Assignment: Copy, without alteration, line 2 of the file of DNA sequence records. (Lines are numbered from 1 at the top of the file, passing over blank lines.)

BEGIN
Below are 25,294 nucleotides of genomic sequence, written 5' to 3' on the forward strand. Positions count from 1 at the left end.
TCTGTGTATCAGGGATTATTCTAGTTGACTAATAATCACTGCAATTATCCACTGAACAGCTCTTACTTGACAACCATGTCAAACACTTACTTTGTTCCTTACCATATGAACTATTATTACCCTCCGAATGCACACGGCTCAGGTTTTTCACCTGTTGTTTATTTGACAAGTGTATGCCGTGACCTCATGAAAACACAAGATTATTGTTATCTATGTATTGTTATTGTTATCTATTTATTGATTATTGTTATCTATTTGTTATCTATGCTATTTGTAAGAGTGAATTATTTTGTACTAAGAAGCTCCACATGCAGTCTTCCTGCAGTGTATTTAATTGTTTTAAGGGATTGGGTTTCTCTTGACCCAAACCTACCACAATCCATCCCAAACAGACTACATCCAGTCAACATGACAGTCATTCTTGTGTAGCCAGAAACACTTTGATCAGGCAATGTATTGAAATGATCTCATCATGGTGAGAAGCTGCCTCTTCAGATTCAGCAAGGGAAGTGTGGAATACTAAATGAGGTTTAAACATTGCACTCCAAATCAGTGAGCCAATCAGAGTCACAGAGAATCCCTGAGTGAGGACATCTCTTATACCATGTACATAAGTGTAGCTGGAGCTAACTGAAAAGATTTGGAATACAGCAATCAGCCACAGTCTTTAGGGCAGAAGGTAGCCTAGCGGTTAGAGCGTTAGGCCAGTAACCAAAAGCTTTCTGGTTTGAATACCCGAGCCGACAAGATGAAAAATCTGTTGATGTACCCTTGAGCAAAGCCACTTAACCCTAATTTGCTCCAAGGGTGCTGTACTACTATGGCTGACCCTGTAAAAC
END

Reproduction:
TCTGTGTATCAGGGATTATTCTAGTTGACTAATAATCACTGCAATTATCCACTGAACAGCTCTTACTTGACAACCATGTCAAACACTTACTTTGTTCCTTACCATATGAACTATTATTACCCTCCGAATGCACACGGCTCAGGTTTTTCACCTGTTGTTTATTTGACAAGTGTATGCCGTGACCTCATGAAAACACAAGATTATTGTTATCTATGTATTGTTATTGTTATCTATTTATTGATTATTGTTATCTATTTGTTATCTATGCTATTTGTAAGAGTGAATTATTTTGTACTAAGAAGCTCCACATGCAGTCTTCCTGCAGTGTATTTAATTGTTTTAAGGGATTGGGTTTCTCTTGACCCAAACCTACCACAATCCATCCCAAACAGACTACATCCAGTCAACATGACAGTCATTCTTGTGTAGCCAGAAACACTTTGATCAGGCAATGTATTGAAATGATCTCATCATGGTGAGAAGCTGCCTCTTCAGATTCAGCAAGGGAAGTGTGGAATACTAAATGAGGTTTAAACATTGCACTCCAAATCAGTGAGCCAATCAGAGTCACAGAGAATCCCTGAGTGAGGACATCTCTTATACCATGTACATAAGTGTAGCTGGAGCTAACTGAAAAGATTTGGAATACAGCAATCAGCCACAGTCTTTAGGGCAGAAGGTAGCCTAGCGGTTAGAGCGTTAGGCCAGTAACCAAAAGCTTTCTGGTTTGAATACCCGAGCCGACAAGATGAAAAATCTGTTGATGTACCCTTGAGCAAAGCCACTTAACCCTAATTTGCTCCAAGGGTGCTGTACTACTATGGCTGACCCTGTAAAAC